Calendar of the Saints

  • January 05


    Simeon Stylites

    One of the more fascinating saints in history, St. Simeon was legendary for his self-inflicted punishments. He is said to have constricted his waist with a rope so tightly that he almost died. He was tireless in his pursuit of virtue and faith. He once tied himself to a rope at the top of a mountain and abstained from food every Lent. But his most famous accomplishment, indeed what he is named for, is dwelling on top a six-foot-wide pillar for thirty-seven years. This pillar went from nine feet high, to eighteen, to thirty-three, and finally ended up at fifty-four feet high when Simeon died on it at the age of sixty-nine in AD 459. - read more
  • January 09


    Emily Balch

    Emily Greene Balch (1867-1961) grew up in a prosperous family, graduated from Bryn Mawr in 1889 and eventually worked as a professor of economics and sociology at Wellesley College. She worked with Jane Addams at Hull House in Chicago and cared deeply about people in poverty. - read more
  • January 11


    Brother Lawrence

    Before he entered a Carmelite monastery when he was middle-aged, Nicholas Herman (1611-1691) had been a soldier and servant and a hermit seeking God. Once he became Brother Lawrence of the Resurrection, this humble man spent forty years in conversation with God. - read more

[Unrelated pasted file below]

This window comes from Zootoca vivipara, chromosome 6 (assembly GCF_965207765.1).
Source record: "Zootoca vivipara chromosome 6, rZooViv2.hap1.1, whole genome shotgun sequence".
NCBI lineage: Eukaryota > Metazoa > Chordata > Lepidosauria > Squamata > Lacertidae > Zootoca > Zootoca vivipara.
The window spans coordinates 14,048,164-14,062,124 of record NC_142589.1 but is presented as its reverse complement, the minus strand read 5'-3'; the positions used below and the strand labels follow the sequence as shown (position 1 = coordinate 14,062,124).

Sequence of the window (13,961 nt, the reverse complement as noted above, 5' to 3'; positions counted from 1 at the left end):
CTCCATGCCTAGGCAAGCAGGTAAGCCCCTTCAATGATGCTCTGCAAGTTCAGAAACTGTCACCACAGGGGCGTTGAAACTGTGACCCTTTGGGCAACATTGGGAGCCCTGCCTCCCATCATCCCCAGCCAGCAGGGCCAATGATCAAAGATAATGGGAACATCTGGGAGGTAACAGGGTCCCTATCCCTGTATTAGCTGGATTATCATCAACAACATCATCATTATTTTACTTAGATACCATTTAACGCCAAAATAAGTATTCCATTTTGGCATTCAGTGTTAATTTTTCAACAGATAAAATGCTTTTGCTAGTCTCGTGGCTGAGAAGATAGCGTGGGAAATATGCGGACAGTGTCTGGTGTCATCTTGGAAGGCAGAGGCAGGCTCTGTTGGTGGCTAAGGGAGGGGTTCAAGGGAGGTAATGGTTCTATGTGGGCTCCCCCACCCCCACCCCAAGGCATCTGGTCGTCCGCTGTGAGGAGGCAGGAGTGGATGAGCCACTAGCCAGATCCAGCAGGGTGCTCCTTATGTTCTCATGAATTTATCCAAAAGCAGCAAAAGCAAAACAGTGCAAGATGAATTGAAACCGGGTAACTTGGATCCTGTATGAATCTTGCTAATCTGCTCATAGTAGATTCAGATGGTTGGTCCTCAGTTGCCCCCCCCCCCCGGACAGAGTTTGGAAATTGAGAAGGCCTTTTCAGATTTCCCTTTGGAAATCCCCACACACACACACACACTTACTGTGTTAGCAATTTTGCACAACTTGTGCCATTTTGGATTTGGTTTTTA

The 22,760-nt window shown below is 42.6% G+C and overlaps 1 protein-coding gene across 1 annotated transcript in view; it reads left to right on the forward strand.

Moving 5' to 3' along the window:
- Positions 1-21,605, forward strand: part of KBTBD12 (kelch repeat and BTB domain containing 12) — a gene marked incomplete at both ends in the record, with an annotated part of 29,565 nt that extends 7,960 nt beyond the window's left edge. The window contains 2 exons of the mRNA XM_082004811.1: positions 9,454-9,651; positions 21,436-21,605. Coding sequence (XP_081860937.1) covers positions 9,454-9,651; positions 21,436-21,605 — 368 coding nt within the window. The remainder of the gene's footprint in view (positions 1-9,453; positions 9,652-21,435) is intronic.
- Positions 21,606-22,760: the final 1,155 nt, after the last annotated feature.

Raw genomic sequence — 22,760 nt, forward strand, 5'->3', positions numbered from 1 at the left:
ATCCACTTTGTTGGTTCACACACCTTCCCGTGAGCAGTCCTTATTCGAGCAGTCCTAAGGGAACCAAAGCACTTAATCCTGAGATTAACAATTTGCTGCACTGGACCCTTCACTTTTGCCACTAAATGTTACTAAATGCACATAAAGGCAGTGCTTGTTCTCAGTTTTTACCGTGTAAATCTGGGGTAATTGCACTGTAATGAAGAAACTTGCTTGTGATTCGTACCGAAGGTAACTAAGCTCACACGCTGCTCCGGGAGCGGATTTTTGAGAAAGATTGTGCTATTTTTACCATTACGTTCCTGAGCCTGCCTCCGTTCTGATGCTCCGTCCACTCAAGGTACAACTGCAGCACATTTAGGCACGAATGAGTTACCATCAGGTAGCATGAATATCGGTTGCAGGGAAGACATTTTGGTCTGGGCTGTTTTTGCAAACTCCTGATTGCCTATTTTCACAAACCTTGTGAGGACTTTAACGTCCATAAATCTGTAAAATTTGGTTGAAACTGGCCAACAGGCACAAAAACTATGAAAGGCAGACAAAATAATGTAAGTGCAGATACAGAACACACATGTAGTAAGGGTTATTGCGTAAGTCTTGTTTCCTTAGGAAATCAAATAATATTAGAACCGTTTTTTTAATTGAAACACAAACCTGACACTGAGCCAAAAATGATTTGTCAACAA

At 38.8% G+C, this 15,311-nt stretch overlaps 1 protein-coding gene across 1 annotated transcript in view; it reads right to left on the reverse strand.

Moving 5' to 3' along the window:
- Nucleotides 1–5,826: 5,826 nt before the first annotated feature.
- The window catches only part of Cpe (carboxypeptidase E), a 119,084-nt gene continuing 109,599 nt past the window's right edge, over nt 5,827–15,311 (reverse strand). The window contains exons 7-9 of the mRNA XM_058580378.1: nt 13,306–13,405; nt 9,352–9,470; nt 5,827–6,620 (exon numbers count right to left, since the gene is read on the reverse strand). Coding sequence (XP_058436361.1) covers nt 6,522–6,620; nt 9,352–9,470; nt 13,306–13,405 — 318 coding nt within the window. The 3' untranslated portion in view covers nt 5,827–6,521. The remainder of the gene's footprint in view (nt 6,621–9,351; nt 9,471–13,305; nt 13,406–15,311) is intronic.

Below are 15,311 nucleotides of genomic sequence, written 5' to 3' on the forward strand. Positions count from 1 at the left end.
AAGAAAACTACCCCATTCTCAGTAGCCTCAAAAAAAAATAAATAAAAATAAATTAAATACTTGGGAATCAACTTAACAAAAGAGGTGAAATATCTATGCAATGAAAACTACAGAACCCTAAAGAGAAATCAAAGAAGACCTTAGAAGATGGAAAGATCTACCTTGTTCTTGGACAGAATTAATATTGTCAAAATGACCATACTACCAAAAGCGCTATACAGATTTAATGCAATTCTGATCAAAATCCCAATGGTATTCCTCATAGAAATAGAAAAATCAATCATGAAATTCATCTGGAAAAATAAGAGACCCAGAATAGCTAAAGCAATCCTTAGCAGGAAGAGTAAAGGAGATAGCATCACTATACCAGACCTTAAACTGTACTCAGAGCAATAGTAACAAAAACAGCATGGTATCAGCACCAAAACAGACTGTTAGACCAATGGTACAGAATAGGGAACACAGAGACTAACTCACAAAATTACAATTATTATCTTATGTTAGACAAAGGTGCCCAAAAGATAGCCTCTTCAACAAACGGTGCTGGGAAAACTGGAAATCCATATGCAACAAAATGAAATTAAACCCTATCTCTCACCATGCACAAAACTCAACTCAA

• January 14


    Macrina the Elder

    Macrina the Elder lived in third-century Cappadocia (present-day Turkey). In her youth she was influenced by St. Gregory the Wonderworker, who established Christianity about 250 A.D. Macrina the Elder (so called to distinguish her from her granddaughter, Macrina the Younger) and her husband fled to the hills during Emperor Galerius' persecution of Christians in the fourth century and hid there for seven difficult years. During a later persecution their property was seized and they lived in poverty. Through it all, the couple remained faithful to the religion that was new to their area. - read more
  • January 17


    Anthony of Egypt

    When St. Anthony was twenty years old, his parents died and left him a sprawling estate and a younger sister to care for. This he did, until one Sunday he heard Matthew 19:21 spoken at Mass. Upon hearing the words "If you wish to be perfect, go, sell your possessions and give the money to the poor, and you will have treasure in heaven; then come, follow me" (NRSV), Anthony decided to take the words of Jesus literally. He sold the estate and gave the money to the needy, and entrusted the care of his sister to a convent. He then went off to pursue this perfection. - read more
  • January 17


    Ana Maria "Eugenia" Castillo Rivas

    As "Comandante Eugenia," Ana Maria Castillo Rivas worked within the Farabundo Martí National Liberation Front (FMLN) to free her country from death squads. Eugenia married another revolutionary, Javier, in 1977 and gave birth to a daughter, Ana Patricia, in 1979. Her family life took place within the context of hiding, revolution, giving herself wholeheartedly to the dream of a new society in El Salvador. - read more
  • January 18